US3833952A - Nonlinear energy absorption system - Google Patents

Nonlinear energy absorption system Download PDF

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Publication number
US3833952A
US3833952A US32461473A US3833952A US 3833952 A US3833952 A US 3833952A US 32461473 A US32461473 A US 32461473A US 3833952 A US3833952 A US 3833952A
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plurality
containers
flow
cushion
seat
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B Rosenberg
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US Secretary of Navy
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US Secretary of Navy
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    • AHUMAN NECESSITIES
    • A47FURNITURE; DOMESTIC ARTICLES OR APPLIANCES; COFFEE MILLS; SPICE MILLS; SUCTION CLEANERS IN GENERAL
    • A47CCHAIRS; SOFAS; BEDS
    • A47C7/00Parts, details, or accessories of chairs or stools
    • A47C7/02Seat parts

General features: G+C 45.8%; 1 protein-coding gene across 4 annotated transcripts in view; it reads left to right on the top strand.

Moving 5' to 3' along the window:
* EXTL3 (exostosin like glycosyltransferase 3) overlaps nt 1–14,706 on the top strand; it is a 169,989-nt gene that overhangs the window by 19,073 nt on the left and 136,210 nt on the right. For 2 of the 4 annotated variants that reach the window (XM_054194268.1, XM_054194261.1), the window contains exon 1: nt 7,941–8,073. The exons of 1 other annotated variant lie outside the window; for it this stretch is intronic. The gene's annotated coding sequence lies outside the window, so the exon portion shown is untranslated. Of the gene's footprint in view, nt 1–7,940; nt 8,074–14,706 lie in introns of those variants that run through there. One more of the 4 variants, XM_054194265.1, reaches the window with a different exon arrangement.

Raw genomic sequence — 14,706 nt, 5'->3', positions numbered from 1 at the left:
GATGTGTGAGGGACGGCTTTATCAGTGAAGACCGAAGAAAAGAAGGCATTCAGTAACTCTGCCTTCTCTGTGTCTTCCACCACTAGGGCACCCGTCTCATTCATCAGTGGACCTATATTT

• A47C7/34Seat parts with springs in compression, e.g. coiled

Abstract

A military aircraft ejection seat providing normal cushion comfort under ordinary conditions of use and effectively absorbing the inertial energy of the pilot when the seat ejects and undergoes a square wave acceleration. The seat comprises a plurality of cylindrical shaped cushion-like rate nonlinear support elements between a metal seat pan and the buttocks of a pilot. The cushion-like supports are arranged in a hexagonal pattern and are provided with a helical spring that cushions the pilot in ordinary flight conditions and a flow-dilatant suspension that substantially resists compression only during high rates of compression.

Description

Hall 5/348 46/151 Sept. 10, 1974 Rosenberg..,.........................